Last week’s blog focused on the budget dilemma faced by all school districts in North Carolina and, in particular, New Hanover County Schools. This week’s blog will address the decision-making process and struggles at the school level as they try to do more with less.
As early as August 2010, the Board of Education was working on the best way to address the budget reductions that would be required for the 2011-12 school year. At a Board Work Session in September, three criteria to guide the system were developed as it faced a potential 14% reduction in funding. They were:
1. Alignment of programs and services with the mission and objectives of the school system;
2. Program cost effectiveness; and
3. Efficiency in facility, transportation and utilization.
Using these criteria as guidelines, principals and other system administrators began the difficult task of determining where budget cuts could be made at each school and within each department. Given the depth of previous reductions and the scope of this year’s cuts, there is no way to avoid a major impact on what happens in the classroom.
An example of the cuts recommended by the principal at one school is illustrative of the decisions all our schools face. Using the criteria established by the Board of Education, the principal determines that the core academic programs of reading/language arts, mathematics, science and socials studies must be preserved as essential to the mission and objectives of the school. However, that also meant in terms of program cost effectiveness that other academic areas such as the arts, PE, and career and technical education must be reviewed. This could mean that some classes are combined or that class sizes increase dramatically. There is the potential that some elective courses would have to be eliminated.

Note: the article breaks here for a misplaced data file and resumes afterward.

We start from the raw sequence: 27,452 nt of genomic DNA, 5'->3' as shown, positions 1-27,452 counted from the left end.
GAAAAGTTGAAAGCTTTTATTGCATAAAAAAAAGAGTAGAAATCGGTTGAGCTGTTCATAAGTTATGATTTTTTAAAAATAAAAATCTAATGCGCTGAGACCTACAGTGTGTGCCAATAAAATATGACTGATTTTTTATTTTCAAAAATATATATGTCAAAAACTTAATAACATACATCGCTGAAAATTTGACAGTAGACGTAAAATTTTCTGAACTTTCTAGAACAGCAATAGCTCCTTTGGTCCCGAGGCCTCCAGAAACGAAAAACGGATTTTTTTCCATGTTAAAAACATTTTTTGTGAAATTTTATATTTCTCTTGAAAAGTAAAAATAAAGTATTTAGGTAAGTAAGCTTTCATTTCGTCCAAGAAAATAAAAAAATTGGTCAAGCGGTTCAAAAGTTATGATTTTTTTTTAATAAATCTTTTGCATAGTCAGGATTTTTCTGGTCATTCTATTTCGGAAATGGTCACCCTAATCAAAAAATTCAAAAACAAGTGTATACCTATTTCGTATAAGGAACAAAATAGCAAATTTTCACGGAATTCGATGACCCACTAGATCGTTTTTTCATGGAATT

Some would argue why not cut supplies or textbooks or non-personnel cost? The answer would be that we have already. The state has reduced our supply funds for the last two years. They have not provided textbook monies for the last two years and have reduced other support funds as well. For those at the schools, there are few choices left that are not personnel related. 85% of the educational budget is personnel and any significant cut will impact those people.
At the central office level there are those same difficult choices. There have been significant reductions to staff at this level over the last two years and there likely will be more this year. Departments are prioritizing their services and looking for efficiencies. A district that employs more than 3,600 people, educates 25,000 students and maintains nearly 50 separate buildings requires a dedicated staff to ensure ever limited resources are being used as efficiently as possible. We have that dedicated staff, but they are being stretched thin and potentially will have to be stretched even more next school year.
While the intent is to protect the classroom as much as possible, not all cuts can come from the administrative side. The cuts are just too large in nature. Even if the entire central office were eliminated, that would not come close to addressing the projected shortfall.
While this is a tough process for school and district administrators, it has forced us to examine all of our programs and evaluate their effectiveness. The impacts of these cuts have yet to be felt. However, during the upcoming school year, it is imperative that parents and citizens remember these cuts are not arbitrary, but instead, are the results of a thoughtful, deliberative and planned decision-making process.